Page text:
* Saw a weak-minded, bizarre list of the top football players of all-time, by someone, of course, with a million followers, a supposed expert. Right. He had Junior Seau at like #4. Junior Seau. The pile-jumper. Seau might not be in the top 100. My five would be: 1. Tom Brady 2. Jim Brown 3. Jerry Rice 4. Lawrence Taylor 5. Peyton Manning.
* I have a feeling Belichick might still tell someone that LT was the best player he ever coached.
* The numbers for Brown and Rice are nuts. What I've noticed with Rice is that Joe Montana's reputation has gone down over the years. When they were teammates, and then for quite a while after, Montana was discussed as the better player. Not just that--it was treated as a given. This obvious point. I remember thinking, when I was a kid, that Montana wasn't the best player on his own team. Not after Rice got there. Also, you had to see Montana, I feel like, to appreciate his skill. The numbers don't bear it out as readily. And now, people don't use their eyes. Not even with active players. They look at numbers. Or, what Skip Bayless says. (The world is a sewage tank for thought.) That serves Rice well.
* Jim Brown was in the league for nine years. He lead the league in rushing eight times. He averaged over 100 yard per game for his career. The one year he didn't lead the league in rushing, he finished fourth. Also, his rookie card is a thing of beauty.
* Carlton Fisk, a catcher, tried to steal home plate seven times in his career. He was successful three times.
* Four players in MLB history committed more than 1000 errors. Isn't that wild? One of them is in the Hall of Fame, and one of the others probably should be. Bill Dahlen is the guy who should be in, and Deacon White (born in 1847), who is, looks exactly like you'd think he would:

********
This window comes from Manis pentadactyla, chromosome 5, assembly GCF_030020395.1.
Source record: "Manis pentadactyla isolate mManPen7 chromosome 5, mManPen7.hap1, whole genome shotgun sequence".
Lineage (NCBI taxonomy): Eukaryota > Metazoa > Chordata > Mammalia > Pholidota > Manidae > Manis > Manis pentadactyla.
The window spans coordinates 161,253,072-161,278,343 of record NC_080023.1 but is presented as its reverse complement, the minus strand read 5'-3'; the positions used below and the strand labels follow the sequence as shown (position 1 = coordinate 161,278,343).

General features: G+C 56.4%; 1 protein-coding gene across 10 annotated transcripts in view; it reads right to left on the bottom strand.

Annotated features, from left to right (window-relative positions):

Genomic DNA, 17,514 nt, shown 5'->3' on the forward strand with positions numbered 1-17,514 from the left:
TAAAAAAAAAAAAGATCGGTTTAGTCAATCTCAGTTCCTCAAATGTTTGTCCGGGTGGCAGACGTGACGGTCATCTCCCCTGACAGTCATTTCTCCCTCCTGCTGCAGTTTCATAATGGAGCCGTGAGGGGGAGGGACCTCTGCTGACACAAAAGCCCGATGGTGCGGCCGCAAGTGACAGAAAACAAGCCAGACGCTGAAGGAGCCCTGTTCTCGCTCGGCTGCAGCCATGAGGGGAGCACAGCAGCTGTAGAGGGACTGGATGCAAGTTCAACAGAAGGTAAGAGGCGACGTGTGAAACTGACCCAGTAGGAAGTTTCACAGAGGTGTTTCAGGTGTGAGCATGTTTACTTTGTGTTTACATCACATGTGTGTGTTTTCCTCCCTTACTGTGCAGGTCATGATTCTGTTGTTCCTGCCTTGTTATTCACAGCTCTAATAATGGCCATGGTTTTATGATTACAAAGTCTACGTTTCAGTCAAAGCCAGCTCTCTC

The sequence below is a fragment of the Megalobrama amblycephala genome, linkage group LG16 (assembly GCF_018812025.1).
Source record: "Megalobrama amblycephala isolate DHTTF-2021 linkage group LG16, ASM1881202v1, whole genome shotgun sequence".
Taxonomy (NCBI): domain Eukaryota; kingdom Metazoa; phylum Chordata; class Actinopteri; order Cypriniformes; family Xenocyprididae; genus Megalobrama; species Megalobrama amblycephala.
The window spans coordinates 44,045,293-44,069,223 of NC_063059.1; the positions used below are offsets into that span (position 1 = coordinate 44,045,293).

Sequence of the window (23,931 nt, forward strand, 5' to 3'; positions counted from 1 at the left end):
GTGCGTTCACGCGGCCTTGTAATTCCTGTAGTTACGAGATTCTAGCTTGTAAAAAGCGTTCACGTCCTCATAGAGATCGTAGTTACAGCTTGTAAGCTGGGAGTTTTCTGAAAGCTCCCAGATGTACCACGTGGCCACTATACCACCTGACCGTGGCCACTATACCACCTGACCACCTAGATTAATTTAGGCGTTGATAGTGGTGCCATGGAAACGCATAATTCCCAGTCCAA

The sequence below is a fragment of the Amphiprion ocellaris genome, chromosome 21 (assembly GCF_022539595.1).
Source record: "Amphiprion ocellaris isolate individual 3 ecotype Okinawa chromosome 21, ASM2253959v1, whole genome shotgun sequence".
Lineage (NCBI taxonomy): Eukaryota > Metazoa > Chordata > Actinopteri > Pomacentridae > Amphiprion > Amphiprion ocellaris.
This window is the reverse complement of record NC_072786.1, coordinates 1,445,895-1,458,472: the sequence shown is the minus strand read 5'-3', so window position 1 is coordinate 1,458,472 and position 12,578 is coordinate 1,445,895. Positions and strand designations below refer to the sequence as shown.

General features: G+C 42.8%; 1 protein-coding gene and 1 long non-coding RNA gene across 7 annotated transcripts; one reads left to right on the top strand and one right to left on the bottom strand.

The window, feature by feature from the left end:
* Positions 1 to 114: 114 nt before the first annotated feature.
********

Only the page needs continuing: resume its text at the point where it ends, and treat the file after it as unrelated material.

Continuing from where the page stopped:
* As Kimball mentioned to me the other day, the great Honus Wagner--one of the ten best baseball players ever--committed 828 errors (with 676 coming at shortstop). That's good for thirteenth all-time. He was playing on fields covered in rocks, with a glove the size of a mitten. But here's the mind-blower: Wagner is forty-fourth all-time in defensive WAR! He had nine seasons in the top ten, and lead the league once. Which would mean that Wagner is also one of the best defensive players ever to play. According to those metrics.
* No one ever says it, but gloves are the main reason baseball averages could once reach certain levels that they don't now. It's not pitching. Look at the gloves guys had. For a while there you were practically bare-handed. Watch Devers when he charges in all a slow-roller and has to barehand it to make a play. Now imagine someone playing everything that way--including hard hit balls.